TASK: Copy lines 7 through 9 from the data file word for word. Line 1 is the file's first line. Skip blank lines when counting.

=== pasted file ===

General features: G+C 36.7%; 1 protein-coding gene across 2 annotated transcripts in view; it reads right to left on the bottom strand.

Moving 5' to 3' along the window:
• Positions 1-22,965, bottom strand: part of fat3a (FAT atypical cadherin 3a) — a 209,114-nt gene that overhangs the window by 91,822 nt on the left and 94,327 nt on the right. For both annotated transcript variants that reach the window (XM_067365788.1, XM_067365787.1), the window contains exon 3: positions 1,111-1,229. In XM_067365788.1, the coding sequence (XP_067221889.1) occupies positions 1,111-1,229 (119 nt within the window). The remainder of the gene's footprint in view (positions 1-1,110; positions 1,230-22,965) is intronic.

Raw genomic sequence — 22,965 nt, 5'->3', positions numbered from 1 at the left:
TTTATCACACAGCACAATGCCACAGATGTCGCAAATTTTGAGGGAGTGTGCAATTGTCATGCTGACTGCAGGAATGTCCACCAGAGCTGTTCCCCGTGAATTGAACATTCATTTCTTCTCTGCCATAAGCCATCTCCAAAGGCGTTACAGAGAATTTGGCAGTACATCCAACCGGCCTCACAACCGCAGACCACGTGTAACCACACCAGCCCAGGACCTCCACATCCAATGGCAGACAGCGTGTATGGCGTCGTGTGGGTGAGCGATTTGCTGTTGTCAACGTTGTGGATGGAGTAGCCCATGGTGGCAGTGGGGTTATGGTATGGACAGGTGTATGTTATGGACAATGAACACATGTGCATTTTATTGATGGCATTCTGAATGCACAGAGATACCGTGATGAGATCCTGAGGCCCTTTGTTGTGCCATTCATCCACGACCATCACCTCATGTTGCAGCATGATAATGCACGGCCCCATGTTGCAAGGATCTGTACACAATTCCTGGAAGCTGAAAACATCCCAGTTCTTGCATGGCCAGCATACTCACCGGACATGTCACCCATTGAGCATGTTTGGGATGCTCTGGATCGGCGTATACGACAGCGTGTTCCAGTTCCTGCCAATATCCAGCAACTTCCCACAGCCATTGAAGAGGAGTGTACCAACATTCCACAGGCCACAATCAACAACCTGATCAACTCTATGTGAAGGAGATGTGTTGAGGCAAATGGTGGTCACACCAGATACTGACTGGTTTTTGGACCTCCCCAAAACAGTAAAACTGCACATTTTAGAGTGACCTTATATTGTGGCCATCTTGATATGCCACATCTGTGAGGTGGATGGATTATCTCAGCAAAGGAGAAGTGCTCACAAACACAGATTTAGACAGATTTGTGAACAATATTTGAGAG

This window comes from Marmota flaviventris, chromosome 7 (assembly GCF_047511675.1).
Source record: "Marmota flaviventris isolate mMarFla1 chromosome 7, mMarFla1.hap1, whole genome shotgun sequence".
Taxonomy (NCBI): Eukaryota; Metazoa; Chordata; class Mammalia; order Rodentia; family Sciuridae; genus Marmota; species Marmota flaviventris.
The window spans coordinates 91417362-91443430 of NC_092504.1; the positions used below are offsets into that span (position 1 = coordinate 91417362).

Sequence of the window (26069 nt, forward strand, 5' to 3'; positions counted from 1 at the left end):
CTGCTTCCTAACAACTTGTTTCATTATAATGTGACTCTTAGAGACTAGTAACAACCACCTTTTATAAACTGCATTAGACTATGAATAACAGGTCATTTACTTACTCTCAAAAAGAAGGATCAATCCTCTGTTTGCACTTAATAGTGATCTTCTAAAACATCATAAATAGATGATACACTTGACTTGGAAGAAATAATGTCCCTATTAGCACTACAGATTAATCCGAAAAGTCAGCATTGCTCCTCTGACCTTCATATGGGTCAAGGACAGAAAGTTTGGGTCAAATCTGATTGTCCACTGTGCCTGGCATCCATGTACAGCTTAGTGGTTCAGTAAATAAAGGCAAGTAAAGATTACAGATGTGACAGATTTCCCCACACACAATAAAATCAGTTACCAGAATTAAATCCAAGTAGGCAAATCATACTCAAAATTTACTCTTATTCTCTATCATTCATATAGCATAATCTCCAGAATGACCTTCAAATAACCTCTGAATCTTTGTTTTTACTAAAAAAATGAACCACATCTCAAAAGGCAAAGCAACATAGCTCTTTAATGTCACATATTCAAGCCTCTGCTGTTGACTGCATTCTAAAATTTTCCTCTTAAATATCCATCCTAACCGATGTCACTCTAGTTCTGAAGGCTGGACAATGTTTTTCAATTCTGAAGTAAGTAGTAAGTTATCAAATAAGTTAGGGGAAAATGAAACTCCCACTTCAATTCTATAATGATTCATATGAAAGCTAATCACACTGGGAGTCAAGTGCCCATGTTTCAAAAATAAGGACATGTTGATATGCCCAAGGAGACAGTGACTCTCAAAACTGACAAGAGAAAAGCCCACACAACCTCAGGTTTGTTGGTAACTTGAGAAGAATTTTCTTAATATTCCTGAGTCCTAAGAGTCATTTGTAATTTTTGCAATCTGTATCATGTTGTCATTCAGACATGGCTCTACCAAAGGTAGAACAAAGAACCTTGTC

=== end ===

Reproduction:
Source record: "Marmota flaviventris isolate mMarFla1 chromosome 7, mMarFla1.hap1, whole genome shotgun sequence".
Taxonomy (NCBI): Eukaryota; Metazoa; Chordata; class Mammalia; order Rodentia; family Sciuridae; genus Marmota; species Marmota flaviventris.
The window spans coordinates 91417362-91443430 of NC_092504.1; the positions used below are offsets into that span (position 1 = coordinate 91417362).